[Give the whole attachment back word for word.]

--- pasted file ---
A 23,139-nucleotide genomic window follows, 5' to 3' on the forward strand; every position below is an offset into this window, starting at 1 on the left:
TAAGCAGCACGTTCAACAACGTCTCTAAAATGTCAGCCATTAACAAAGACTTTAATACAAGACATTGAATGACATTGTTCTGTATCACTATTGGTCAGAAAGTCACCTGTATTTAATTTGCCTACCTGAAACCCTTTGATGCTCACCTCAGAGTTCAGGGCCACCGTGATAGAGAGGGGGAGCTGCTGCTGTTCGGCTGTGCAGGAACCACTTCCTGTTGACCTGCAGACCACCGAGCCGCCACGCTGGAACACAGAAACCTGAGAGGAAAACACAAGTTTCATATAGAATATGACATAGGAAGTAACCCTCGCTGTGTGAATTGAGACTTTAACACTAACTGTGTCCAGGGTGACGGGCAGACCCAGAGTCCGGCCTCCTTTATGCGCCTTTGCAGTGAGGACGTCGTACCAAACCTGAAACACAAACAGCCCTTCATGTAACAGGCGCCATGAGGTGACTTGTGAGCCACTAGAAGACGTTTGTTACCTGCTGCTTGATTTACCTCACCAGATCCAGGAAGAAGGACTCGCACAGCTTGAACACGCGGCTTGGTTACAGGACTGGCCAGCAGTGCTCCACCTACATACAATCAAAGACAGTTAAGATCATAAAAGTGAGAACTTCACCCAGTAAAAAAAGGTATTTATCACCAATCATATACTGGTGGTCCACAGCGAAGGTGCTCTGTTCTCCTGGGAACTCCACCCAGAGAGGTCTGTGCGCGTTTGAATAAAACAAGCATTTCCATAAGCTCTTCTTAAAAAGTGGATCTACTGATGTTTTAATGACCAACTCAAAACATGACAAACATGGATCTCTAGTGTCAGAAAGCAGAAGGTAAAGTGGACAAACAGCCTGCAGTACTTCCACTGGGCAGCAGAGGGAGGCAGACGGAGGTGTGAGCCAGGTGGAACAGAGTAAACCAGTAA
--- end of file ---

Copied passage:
A 23,139-nucleotide genomic window follows, 5' to 3' on the forward strand; every position below is an offset into this window, starting at 1 on the left:
TAAGCAGCACGTTCAACAACGTCTCTAAAATGTCAGCCATTAACAAAGACTTTAATACAAGACATTGAATGACATTGTTCTGTATCACTATTGGTCAGAAAGTCACCTGTATTTAATTTGCCTACCTGAAACCCTTTGATGCTCACCTCAGAGTTCAGGGCCACCGTGATAGAGAGGGGGAGCTGCTGCTGTTCGGCTGTGCAGGAACCACTTCCTGTTGACCTGCAGACCACCGAGCCGCCACGCTGGAACACAGAAACCTGAGAGGAAAACACAAGTTTCATATAGAATATGACATAGGAAGTAACCCTCGCTGTGTGAATTGAGACTTTAACACTAACTGTGTCCAGGGTGACGGGCAGACCCAGAGTCCGGCCTCCTTTATGCGCCTTTGCAGTGAGGACGTCGTACCAAACCTGAAACACAAACAGCCCTTCATGTAACAGGCGCCATGAGGTGACTTGTGAGCCACTAGAAGACGTTTGTTACCTGCTGCTTGATTTACCTCACCAGATCCAGGAAGAAGGACTCGCACAGCTTGAACACGCGGCTTGGTTACAGGACTGGCCAGCAGTGCTCCACCTACATACAATCAAAGACAGTTAAGATCATAAAAGTGAGAACTTCACCCAGTAAAAAAAGGTATTTATCACCAATCATATACTGGTGGTCCACAGCGAAGGTGCTCTGTTCTCCTGGGAACTCCACCCAGAGAGGTCTGTGCGCGTTTGAATAAAACAAGCATTTCCATAAGCTCTTCTTAAAAAGTGGATCTACTGATGTTTTAATGACCAACTCAAAACATGACAAACATGGATCTCTAGTGTCAGAAAGCAGAAGGTAAAGTGGACAAACAGCCTGCAGTACTTCCACTGGGCAGCAGAGGGAGGCAGACGGAGGTGTGAGCCAGGTGGAACAGAGTAAACCAGTAA